FDA Smoke Rings

FDA Smoke Rings

May 11 1997 3:30 AM

FDA Smoke Rings

Regulating us through our children.


My father was the supreme regulator in our family, promising each of his six children a $100 cash subsidy from the family treasury if they did not partake of nicotiana before age 21. Dad was a Camel man, and his offer usually came as he filled the air with smoke and ash. He so despised his deadly habit that he routinely thumped any kid caught sneaking puffs in the attic.


Tomorrow's parents won't have to regulate their tobacco-tempted teens, because the federal government has taken the job. President Cigar (I mean Clinton) made teen smoking a federal affair two years ago when he unleashed the Food and Drug Administration on the problem. And there is a problem: A recent study shows that 34 percent of high-school seniors now smoke, compared with 25 percent of adults.

Clinton's FDA commissioner, David A. Kessler, inserted the federal government into the fray by diagnosing teen smoking as a "pediatric disease." Assuming regulatory control over the noxious weed for the first time in the agency's history, he defined tobacco as a "drug" and tobacco products (cigarettes, cigars, chew) as "drug-delivery devices" under the Food, Drug, and Cosmetic Act. Discovering these regulatory powers--which had escaped the notice of other FDA commissioners for more than 80 years--Kessler issued a slew of rules designed to suppress teen smoking, most of which were upheld by U.S. District Judge William L. Osteen Sr. late last month. Although Osteen's decision is currently under appeal, he approved Kessler's ban on tobacco sales to anyone under 18, as well as the commissioner's various prohibitions on cigarette-vending machines, self-service cigarette displays, and free samples of tobacco. He also approved the FDA's new warning label for cigarette packs: "Nicotine-Delivery Device for Persons 18 or Older."

Of course, the evil tobacco bastards recoiled from Kessler's rules. In court, they argued that the Food, Drug, and Cosmetic Act limits the FDA's regulatory powers to drugs and medical devices that provide medical benefits. The tobacconists' perverse logic held that poisonous products like cigarettes, for which no health claim is made, should fall outside government regulation. The tobacco bastards didn't actually call their product poisonous in court, but that's their take-home message: Regulate us if our product heals, but don't regulate us if our product kills. And make no mistake about it, tobacco kills: The average cigarette smoker lives eight fewer years than the average nonsmoker.

But just because the tobacco companies are evil doesn't mean that we should sympathize with the FDA, which has convoluted the law to wound its foe. If the FDA were consistent, it would leapfrog the Drug Enforcement Administration and start regulating marijuana. (The drug here is THC, and the delivery system is a joint.) Or it would police whiskey and shot glasses. Or it would go after the Big Mac as an unhealthful fat-delivery device. (You laugh. The FDA currently regulates that nonfat delivery device, olestra.)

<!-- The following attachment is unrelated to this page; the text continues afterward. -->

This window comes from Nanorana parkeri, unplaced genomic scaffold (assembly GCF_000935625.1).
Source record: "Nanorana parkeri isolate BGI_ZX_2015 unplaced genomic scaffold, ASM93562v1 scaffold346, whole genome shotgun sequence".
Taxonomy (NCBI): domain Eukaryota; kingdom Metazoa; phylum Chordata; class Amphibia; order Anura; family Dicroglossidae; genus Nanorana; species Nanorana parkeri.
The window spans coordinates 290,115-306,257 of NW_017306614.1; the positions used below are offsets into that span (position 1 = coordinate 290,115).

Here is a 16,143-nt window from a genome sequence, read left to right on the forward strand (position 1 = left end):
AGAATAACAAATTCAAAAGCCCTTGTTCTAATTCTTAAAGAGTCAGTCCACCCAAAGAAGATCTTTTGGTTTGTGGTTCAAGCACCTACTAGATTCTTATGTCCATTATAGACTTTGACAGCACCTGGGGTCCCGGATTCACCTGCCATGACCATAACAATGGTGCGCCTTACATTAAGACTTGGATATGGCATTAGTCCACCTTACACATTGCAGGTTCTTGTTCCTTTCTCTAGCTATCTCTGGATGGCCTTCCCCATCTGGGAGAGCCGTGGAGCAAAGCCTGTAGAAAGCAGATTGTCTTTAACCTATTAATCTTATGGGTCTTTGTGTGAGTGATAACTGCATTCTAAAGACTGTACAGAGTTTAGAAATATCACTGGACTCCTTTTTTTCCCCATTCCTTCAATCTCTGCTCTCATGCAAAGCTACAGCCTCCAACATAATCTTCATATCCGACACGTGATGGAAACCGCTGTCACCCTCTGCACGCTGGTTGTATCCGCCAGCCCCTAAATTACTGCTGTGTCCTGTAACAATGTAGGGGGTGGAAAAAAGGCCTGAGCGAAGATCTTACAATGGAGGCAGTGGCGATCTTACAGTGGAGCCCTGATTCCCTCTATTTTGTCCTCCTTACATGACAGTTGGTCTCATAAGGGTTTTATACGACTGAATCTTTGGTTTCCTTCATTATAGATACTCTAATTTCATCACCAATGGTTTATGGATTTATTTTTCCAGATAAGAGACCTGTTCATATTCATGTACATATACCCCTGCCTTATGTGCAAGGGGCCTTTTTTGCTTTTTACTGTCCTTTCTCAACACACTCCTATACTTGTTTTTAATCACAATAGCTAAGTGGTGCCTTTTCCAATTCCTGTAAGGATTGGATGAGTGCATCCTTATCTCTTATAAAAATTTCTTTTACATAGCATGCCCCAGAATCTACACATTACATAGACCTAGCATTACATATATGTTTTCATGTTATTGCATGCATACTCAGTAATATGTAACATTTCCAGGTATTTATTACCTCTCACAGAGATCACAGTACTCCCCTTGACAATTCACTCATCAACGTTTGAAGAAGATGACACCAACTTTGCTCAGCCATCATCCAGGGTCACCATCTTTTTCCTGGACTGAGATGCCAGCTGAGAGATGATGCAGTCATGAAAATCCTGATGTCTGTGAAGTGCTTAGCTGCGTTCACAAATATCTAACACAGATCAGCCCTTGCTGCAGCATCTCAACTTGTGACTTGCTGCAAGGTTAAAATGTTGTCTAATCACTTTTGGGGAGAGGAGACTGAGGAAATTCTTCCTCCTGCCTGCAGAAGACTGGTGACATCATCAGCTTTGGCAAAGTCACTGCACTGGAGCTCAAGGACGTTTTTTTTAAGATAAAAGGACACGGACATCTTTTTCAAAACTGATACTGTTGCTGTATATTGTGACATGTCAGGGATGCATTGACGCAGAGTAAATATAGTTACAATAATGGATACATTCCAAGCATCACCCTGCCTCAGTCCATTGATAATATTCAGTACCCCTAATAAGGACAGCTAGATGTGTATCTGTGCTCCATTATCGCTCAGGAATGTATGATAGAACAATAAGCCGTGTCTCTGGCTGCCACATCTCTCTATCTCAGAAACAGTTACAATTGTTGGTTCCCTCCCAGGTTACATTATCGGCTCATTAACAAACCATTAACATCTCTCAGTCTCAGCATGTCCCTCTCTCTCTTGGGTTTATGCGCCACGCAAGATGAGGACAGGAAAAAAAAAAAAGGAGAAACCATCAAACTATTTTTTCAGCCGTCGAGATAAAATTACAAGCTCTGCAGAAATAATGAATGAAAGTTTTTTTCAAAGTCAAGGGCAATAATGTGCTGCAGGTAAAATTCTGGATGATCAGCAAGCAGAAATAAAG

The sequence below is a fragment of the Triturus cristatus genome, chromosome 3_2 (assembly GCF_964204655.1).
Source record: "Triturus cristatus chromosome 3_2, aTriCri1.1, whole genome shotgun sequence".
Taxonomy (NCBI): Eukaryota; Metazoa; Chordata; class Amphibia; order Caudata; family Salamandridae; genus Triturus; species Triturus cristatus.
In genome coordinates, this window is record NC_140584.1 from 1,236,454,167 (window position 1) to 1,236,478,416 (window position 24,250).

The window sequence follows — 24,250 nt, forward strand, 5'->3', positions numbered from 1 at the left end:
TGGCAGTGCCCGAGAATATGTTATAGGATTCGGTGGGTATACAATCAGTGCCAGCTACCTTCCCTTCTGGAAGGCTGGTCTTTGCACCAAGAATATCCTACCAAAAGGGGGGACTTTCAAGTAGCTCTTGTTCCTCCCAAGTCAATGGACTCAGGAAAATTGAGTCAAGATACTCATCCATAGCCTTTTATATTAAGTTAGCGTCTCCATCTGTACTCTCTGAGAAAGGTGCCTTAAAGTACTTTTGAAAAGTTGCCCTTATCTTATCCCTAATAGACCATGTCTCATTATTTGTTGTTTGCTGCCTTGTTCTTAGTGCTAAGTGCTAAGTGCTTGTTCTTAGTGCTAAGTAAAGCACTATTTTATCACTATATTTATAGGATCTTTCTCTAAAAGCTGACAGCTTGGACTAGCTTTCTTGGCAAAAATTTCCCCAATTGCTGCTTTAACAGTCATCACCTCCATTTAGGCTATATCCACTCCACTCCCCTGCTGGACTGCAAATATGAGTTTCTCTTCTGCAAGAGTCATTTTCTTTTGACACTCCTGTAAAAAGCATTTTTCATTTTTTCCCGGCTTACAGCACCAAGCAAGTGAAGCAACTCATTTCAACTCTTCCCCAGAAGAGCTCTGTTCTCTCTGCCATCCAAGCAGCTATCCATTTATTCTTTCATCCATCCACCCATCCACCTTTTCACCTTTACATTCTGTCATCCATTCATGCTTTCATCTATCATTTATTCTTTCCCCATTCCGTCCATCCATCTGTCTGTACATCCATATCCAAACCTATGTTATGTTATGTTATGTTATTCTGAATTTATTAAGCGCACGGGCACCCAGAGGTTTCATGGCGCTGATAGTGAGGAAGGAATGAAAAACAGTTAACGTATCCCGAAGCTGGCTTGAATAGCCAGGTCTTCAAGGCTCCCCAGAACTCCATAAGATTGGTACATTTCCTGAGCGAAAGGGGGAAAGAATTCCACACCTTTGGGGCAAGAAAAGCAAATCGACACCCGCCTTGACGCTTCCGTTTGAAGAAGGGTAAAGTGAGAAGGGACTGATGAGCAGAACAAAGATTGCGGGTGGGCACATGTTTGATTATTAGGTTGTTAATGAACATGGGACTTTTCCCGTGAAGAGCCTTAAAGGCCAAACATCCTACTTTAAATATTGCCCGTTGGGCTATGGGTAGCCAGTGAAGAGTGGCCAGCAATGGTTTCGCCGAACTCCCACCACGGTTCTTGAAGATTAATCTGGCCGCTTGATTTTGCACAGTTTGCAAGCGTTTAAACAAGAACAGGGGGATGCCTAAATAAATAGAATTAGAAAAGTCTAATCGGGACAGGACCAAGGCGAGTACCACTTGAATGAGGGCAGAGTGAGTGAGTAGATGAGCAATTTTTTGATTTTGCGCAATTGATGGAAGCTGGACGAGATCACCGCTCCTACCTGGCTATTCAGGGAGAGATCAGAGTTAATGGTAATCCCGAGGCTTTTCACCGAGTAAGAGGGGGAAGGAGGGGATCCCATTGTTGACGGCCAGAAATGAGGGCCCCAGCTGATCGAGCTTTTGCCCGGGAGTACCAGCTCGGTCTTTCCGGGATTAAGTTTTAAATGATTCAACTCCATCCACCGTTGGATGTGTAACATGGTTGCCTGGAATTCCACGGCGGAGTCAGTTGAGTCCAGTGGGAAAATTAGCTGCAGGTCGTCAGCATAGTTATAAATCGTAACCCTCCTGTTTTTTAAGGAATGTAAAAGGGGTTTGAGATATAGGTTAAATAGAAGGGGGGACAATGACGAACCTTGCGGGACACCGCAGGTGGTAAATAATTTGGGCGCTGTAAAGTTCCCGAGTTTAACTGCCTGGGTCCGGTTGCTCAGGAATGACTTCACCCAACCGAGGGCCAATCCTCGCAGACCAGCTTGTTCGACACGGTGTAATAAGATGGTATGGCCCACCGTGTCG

S o how did the FDA succeed in regulating tobacco? In the guise of protecting children.

Don't get me wrong. Some of my best friends are children--but I don't want to live in a childproof world, and most kids don't want to grow up to inherit such a safe place, either. The joy of being an adult lies in the freedom to take chances--even if you have to pay the consequences. Osteen's decision proves that almost any liberty can be nibbled away if suffering children can be associated with it. But even the judge approved only the most overt nanny-state measures requested by the FDA, acknowledging the agency's power grab by rejecting the proposals that don't directly deter teen smoking. For instance, the FDA wanted to bar tobacco companies from sponsoring sports events or placing Marlboro Man and Joe Camel logos on T-shirts, caps, and other gear.

The FDA claims that its ad-busting rules are the best way to achieve the administration's goals of halving teen smoking in the next seven years. But young Americans aren't as helpless in the face of the tobacco-industry juggernaut as the Clintonites would like to imagine: Black teen-agers are already hitting the president's goals.

A 1995 government study found that while 38 percent of white teen-age boys smoke cigarettes, only 19 percent of their black contemporaries do. Young black girls are even more resistant to tobacco: Forty percent of young white girls smoke vs. only 12 percent of young black girls.

It wasn't always so. Just 20 years ago, young blacks and young whites smoked in equal percentages. What changed? One theory holds that young white girls (unlike young black girls) subscribe to a cult of thinness, and smoke to block their appetite. Some black teens tell researchers that they feel that society has so thoroughly stacked the deck against them with racial discrimination, crime, and poverty that their very survival depends on resisting tobacco. And still others maintain that young blacks are quicker to see through Joe Camel's charms than young whites. To the sociologists' speculations, add mine. Everybody likes a little danger in their lives, but perhaps most black kids are already experiencing all the hazards their psyches can take. Meanwhile, kids (of all races) who live inside elaborately constructed safety cones--airbags; mandatory bicycle helmets; mommy pagers; home-security systems; anti-drug campaigns; anti-sex propaganda; and sanitized-for-your-protection suburbs--yearn for something to rebel against. At 15 cents per protest, smoking is a cheap ticket to danger. (The buzz ain't bad, either.)

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